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Wal-Mart holds annual meeting; announces $15 billion more in stock buybacks
Bentonville, Ark. — Wal-Mart Stores Inc. announced a $15 billion share buyback program at its annual shareholder meeting on Friday. It also said it expects to generate $10 billion in global e-commerce sales by the end of the fiscal year.
The new buyback program replaces the previous $15 billion plan, which had about $712 million remaining under the 2011 authorization.
“Our strong cash flow enabled the company to invest in growth and repurchase over $14 billion of our stock during the last two years,” said Charles Holley, Walmart executive VP and CFO.
The annual meeting, held at the University of Arkansas at Fayetteville’s Bud Walton Arena, included the usual mix of celebrities and entertainment. Hugh Jackman, star of "X-Men" and "Les Miserables," served as the host, and there were performances by singers John Legend and Kelly Clarkson.
The meeting also had a serious side as the chain faces ongoing scrutiny from investors over how it has handled the allegations of bribery regarding its Mexican operations, and some displeasure over its response to the factory building collapse in Bangladesh that killed more than 1,100 garment workers.
The New York City Pension Funds had been vocal about what it called the board’s poor oversight of compliance and lack of overall independence. It said it would vote its more than 5.1 million shares against nine of Wal-Mart’s 14 board nominees — including chairman S. Robson Walton and CEO Mike Duke. However, the vote is largely symbolic as members of the Walton family collectively own just over half of Wal-Mart’s shares.
There were also protests by OUR Walmart, a union-backed group that hopes to get the attention of the Walton family and other shareholders who attend the meeting. The group wants the chain to publicly commit to providing full-time work with a minimum wage of $25,000 a year.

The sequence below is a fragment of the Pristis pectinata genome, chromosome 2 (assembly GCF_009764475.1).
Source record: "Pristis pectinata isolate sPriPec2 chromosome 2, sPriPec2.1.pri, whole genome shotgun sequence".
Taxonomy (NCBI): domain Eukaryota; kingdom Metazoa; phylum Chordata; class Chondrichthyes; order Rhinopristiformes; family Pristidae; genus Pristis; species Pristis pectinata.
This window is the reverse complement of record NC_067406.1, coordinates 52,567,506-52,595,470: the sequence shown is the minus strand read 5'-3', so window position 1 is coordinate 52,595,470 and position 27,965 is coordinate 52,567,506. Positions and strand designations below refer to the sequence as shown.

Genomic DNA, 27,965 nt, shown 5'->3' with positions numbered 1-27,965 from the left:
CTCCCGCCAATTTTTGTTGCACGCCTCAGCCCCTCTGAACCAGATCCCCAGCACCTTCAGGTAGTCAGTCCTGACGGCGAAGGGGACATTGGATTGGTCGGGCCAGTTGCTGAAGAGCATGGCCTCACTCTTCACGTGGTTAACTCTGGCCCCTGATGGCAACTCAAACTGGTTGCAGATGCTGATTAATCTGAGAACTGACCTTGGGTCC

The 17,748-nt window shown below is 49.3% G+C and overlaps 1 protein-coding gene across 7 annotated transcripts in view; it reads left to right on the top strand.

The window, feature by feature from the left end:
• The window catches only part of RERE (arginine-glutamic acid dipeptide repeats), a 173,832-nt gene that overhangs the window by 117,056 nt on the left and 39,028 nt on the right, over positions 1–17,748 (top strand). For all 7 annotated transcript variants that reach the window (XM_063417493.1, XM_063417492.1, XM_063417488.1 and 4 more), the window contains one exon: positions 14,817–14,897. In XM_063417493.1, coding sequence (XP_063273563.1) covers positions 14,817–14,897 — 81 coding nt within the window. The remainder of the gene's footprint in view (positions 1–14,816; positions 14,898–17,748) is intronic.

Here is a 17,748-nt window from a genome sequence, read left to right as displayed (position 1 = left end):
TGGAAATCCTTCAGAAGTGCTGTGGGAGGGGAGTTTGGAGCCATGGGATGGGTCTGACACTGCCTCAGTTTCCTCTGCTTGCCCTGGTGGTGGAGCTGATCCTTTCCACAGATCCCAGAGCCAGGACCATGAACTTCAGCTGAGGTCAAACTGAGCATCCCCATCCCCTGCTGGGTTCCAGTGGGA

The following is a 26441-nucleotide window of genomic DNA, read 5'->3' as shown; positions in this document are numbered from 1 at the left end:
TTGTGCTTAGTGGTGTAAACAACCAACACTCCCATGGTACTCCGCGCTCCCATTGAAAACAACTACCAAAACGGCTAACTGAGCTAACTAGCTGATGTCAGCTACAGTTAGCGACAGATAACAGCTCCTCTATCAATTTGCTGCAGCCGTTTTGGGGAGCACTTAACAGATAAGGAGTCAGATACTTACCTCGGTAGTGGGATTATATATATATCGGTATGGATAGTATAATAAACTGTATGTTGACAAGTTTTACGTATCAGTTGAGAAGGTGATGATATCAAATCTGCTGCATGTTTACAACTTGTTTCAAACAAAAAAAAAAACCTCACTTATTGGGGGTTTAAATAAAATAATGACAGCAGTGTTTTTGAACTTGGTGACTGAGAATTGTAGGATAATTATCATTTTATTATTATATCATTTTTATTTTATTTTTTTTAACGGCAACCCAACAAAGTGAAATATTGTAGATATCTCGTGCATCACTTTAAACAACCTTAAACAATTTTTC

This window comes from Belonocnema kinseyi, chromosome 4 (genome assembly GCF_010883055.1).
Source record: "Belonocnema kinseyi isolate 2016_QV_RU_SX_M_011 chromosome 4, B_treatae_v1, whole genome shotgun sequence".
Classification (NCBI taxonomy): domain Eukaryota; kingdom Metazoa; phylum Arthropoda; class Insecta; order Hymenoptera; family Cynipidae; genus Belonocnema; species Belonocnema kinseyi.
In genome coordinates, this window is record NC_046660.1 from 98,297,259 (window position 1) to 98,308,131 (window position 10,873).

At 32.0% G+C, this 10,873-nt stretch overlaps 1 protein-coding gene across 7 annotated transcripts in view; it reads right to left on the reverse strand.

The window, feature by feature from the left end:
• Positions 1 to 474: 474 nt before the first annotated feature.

In remarks at meeting, Duke credited associates for the retailer’s financial strength and personally welcomed on stage several dozen associates who he said represented the significant range and number of job and career opportunities offered by Wal-Mart, which is the world’s largest private employer.
"No company provides more opportunity to more people to go from where they are to where they want to be than Walmart," said Duke. "Associates join Walmart for so many different reasons. When it comes to our careers, what we all have in common is that we started somewhere. What matters most is that we get the chance to go as far as hard work and talent will take us."
Duke also highlighted the company’s strong financial results, net sales growth at its operating segments, and management’s confidence in its long-term business strategies.
In his address to shareholders, Robson Walton defended the company’s integrity and the independence of its board.
"We have the finest board of any company," said Walton. "As board members, integrity, transparency and openness guide our decisions."